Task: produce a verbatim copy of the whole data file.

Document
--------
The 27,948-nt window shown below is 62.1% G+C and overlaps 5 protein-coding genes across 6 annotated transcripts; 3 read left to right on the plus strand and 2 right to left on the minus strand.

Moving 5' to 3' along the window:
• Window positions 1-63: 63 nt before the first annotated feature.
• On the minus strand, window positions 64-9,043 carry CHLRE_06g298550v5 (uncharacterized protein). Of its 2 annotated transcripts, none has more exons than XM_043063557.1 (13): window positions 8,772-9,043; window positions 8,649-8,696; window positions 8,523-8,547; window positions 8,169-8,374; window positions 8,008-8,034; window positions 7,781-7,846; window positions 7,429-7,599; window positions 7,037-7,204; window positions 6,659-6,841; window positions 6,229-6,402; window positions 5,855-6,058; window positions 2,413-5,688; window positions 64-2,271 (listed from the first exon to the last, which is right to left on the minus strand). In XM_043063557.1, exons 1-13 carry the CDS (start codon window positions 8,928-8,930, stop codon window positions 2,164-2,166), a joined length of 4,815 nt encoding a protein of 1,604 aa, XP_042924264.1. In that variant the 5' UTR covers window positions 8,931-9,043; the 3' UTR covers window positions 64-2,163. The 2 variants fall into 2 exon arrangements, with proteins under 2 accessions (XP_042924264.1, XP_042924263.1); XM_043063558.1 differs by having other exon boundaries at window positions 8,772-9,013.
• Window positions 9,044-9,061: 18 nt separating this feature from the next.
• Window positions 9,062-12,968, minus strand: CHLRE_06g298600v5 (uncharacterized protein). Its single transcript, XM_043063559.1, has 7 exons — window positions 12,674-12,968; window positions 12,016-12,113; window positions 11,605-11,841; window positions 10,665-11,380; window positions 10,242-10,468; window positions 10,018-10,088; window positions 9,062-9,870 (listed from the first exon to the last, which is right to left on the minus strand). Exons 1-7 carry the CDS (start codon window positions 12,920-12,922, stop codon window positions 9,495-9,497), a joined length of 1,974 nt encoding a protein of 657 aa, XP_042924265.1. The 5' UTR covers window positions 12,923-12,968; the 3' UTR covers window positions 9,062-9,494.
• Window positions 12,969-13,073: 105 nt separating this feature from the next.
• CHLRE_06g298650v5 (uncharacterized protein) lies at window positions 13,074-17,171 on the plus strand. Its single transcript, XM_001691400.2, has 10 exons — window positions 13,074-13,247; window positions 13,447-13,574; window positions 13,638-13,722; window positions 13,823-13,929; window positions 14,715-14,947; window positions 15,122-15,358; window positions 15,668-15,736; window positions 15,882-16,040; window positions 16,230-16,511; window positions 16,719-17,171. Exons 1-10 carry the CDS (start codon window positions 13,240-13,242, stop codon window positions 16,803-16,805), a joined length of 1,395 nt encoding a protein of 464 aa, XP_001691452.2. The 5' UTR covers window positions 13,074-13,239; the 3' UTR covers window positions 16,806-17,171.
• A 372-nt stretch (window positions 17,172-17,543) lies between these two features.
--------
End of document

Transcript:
The 27,948-nt window shown below is 62.1% G+C and overlaps 5 protein-coding genes across 6 annotated transcripts; 3 read left to right on the plus strand and 2 right to left on the minus strand.

Moving 5' to 3' along the window:
• Window positions 1-63: 63 nt before the first annotated feature.
• On the minus strand, window positions 64-9,043 carry CHLRE_06g298550v5 (uncharacterized protein). Of its 2 annotated transcripts, none has more exons than XM_043063557.1 (13): window positions 8,772-9,043; window positions 8,649-8,696; window positions 8,523-8,547; window positions 8,169-8,374; window positions 8,008-8,034; window positions 7,781-7,846; window positions 7,429-7,599; window positions 7,037-7,204; window positions 6,659-6,841; window positions 6,229-6,402; window positions 5,855-6,058; window positions 2,413-5,688; window positions 64-2,271 (listed from the first exon to the last, which is right to left on the minus strand). In XM_043063557.1, exons 1-13 carry the CDS (start codon window positions 8,928-8,930, stop codon window positions 2,164-2,166), a joined length of 4,815 nt encoding a protein of 1,604 aa, XP_042924264.1. In that variant the 5' UTR covers window positions 8,931-9,043; the 3' UTR covers window positions 64-2,163. The 2 variants fall into 2 exon arrangements, with proteins under 2 accessions (XP_042924264.1, XP_042924263.1); XM_043063558.1 differs by having other exon boundaries at window positions 8,772-9,013.
• Window positions 9,044-9,061: 18 nt separating this feature from the next.
• Window positions 9,062-12,968, minus strand: CHLRE_06g298600v5 (uncharacterized protein). Its single transcript, XM_043063559.1, has 7 exons — window positions 12,674-12,968; window positions 12,016-12,113; window positions 11,605-11,841; window positions 10,665-11,380; window positions 10,242-10,468; window positions 10,018-10,088; window positions 9,062-9,870 (listed from the first exon to the last, which is right to left on the minus strand). Exons 1-7 carry the CDS (start codon window positions 12,920-12,922, stop codon window positions 9,495-9,497), a joined length of 1,974 nt encoding a protein of 657 aa, XP_042924265.1. The 5' UTR covers window positions 12,923-12,968; the 3' UTR covers window positions 9,062-9,494.
• Window positions 12,969-13,073: 105 nt separating this feature from the next.
• CHLRE_06g298650v5 (uncharacterized protein) lies at window positions 13,074-17,171 on the plus strand. Its single transcript, XM_001691400.2, has 10 exons — window positions 13,074-13,247; window positions 13,447-13,574; window positions 13,638-13,722; window positions 13,823-13,929; window positions 14,715-14,947; window positions 15,122-15,358; window positions 15,668-15,736; window positions 15,882-16,040; window positions 16,230-16,511; window positions 16,719-17,171. Exons 1-10 carry the CDS (start codon window positions 13,240-13,242, stop codon window positions 16,803-16,805), a joined length of 1,395 nt encoding a protein of 464 aa, XP_001691452.2. The 5' UTR covers window positions 13,074-13,239; the 3' UTR covers window positions 16,806-17,171.
• A 372-nt stretch (window positions 17,172-17,543) lies between these two features.